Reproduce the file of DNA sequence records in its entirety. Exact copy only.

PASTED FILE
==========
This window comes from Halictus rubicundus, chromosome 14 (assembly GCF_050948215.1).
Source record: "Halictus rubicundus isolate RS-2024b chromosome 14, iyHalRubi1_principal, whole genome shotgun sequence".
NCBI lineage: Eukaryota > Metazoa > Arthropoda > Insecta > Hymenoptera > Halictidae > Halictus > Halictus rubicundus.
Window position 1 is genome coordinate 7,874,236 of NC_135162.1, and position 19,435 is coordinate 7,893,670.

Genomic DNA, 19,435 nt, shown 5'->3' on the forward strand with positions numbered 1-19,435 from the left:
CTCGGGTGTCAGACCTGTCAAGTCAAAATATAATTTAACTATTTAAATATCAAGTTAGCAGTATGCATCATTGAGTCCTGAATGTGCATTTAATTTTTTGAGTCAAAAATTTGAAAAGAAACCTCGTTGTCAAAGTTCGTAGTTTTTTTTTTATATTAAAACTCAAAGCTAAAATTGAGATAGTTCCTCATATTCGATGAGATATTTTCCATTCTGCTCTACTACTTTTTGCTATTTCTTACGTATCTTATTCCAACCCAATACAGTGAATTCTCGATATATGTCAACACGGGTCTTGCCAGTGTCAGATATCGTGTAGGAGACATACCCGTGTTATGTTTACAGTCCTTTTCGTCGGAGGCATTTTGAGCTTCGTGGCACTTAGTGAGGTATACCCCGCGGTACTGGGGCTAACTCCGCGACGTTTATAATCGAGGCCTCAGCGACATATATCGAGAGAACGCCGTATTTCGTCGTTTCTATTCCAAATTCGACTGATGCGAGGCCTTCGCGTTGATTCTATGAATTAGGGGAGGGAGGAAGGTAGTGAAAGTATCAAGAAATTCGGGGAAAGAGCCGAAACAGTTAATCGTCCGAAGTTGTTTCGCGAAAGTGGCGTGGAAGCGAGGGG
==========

This window comes from Halictus rubicundus, chromosome 14 (assembly GCF_050948215.1).
Source record: "Halictus rubicundus isolate RS-2024b chromosome 14, iyHalRubi1_principal, whole genome shotgun sequence".
NCBI lineage: Eukaryota > Metazoa > Arthropoda > Insecta > Hymenoptera > Halictidae > Halictus > Halictus rubicundus.
Window position 1 is genome coordinate 7,874,236 of NC_135162.1, and position 19,435 is coordinate 7,893,670.

Genomic DNA, 19,435 nt, shown 5'->3' on the forward strand with positions numbered 1-19,435 from the left:
CTCGGGTGTCAGACCTGTCAAGTCAAAATATAATTTAACTATTTAAATATCAAGTTAGCAGTATGCATCATTGAGTCCTGAATGTGCATTTAATTTTTTGAGTCAAAAATTTGAAAAGAAACCTCGTTGTCAAAGTTCGTAGTTTTTTTTTTATATTAAAACTCAAAGCTAAAATTGAGATAGTTCCTCATATTCGATGAGATATTTTCCATTCTGCTCTACTACTTTTTGCTATTTCTTACGTATCTTATTCCAACCCAATACAGTGAATTCTCGATATATGTCAACACGGGTCTTGCCAGTGTCAGATATCGTGTAGGAGACATACCCGTGTTATGTTTACAGTCCTTTTCGTCGGAGGCATTTTGAGCTTCGTGGCACTTAGTGAGGTATACCCCGCGGTACTGGGGCTAACTCCGCGACGTTTATAATCGAGGCCTCAGCGACATATATCGAGAGAACGCCGTATTTCGTCGTTTCTATTCCAAATTCGACTGATGCGAGGCCTTCGCGTTGATTCTATGAATTAGGGGAGGGAGGAAGGTAGTGAAAGTATCAAGAAATTCGGGGAAAGAGCCGAAACAGTTAATCGTCCGAAGTTGTTTCGCGAAAGTGGCGTGGAAGCGAGGGG